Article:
Misdemeanor thefts can be divided into three categories:
the value of the property stolen is less than $100
punishable by a fine only, not to exceed $500
the value of the property stolen is $100 or more but less than $750
punishable by not more than 180 days and a fine not to exceed $2,000
the value of the property stolen is $750 or more but less than $2,500
punishable by up to one year in jail and a fine not to exceed $4,000
Felony theft can be divided into four categories:
the value of the property stolen is $2,500 or more but less than $30,000,
punishable by 180 days to 2 years in a State Jail Facility and a fine not to exceed $10,000
the value of the property stolen is $30,000 or more but less than
$150,000, punishable by not less than 2 nor more than 10 years in prison, and a fine not to exceed $10,000
the value of the property stolen is $150,000 or more but less than $300,000, punishable by not less than 2 nor more than 20 years in prison, and a fine not to exceed $10,000
the value of the property stolen is $300,000 or more, punishable by not less than 5 nor more than 99 years or Life in prison, and a fine not to exceed $10,000
Theft of service occurs when a person, acting with intent to avoid payment for services that the actor knows is provided only for compensation, intentionally or knowingly secures performance of the services by deception or threat. The offense can also be committed if the actor diverts other services to the actor’s own benefit. The most common way this offense is committed is when the actor intentionally secures the performance of services by agreeing to pay for those services, and after the services have been rendered, fails to make full payment after receiving notice demanding payment.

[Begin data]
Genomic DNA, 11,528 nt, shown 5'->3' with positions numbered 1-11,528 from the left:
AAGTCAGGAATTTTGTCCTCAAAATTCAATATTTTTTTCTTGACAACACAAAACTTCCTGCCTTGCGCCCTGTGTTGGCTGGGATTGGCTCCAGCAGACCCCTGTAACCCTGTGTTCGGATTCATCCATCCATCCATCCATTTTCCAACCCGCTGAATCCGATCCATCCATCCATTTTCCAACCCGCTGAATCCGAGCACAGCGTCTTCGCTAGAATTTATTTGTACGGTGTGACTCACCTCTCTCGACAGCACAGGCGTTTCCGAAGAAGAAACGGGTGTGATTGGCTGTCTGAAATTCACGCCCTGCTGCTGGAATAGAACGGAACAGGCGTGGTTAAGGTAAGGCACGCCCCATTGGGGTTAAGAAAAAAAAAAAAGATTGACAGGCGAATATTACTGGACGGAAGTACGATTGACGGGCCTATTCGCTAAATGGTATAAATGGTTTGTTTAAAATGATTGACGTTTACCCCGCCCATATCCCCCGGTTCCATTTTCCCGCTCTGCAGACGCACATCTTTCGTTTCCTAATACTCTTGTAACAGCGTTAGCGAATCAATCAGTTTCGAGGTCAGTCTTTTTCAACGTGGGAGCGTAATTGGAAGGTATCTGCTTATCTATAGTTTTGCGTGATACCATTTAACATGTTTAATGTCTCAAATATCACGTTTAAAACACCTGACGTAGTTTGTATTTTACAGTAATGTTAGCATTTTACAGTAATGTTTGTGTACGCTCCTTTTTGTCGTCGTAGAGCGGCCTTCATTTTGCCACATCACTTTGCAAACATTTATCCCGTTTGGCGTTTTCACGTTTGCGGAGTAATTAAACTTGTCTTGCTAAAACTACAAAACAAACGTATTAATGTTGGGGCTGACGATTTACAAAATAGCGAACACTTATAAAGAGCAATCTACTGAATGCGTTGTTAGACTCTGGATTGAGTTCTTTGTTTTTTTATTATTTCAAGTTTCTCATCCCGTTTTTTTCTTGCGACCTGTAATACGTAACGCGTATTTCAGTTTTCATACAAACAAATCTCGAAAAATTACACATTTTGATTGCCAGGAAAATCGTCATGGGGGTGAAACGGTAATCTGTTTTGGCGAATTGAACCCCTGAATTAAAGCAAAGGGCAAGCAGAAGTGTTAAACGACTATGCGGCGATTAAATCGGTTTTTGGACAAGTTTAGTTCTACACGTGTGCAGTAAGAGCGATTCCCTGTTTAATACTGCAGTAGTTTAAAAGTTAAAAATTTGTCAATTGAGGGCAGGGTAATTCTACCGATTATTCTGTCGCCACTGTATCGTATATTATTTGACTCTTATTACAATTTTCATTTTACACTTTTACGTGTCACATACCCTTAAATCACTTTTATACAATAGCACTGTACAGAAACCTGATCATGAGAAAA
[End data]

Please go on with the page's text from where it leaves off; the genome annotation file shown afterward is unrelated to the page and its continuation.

The degree of offense depends on the value of the services that were provided and is exactly the same as those listed above for theft.
This offense is committed when the actor intentionally or knowingly operated another’s boat, airplane, or motor propelled vehicle without the effective consent of the owner.
This crime is a State Jail felony punishable by not less than 180 days nor more than 2 years in a State jail Facility, and a fine, if any, not to exceed $10,000.
The difference between unauthorized use of a motor vehicle (UUMV) and theft is that with UUMV, you do not have to have the intent to deprive the owner of the property. Just operating the other person’s boat, airplane, or vehicle without their consent is enough, even if you intend on returning it.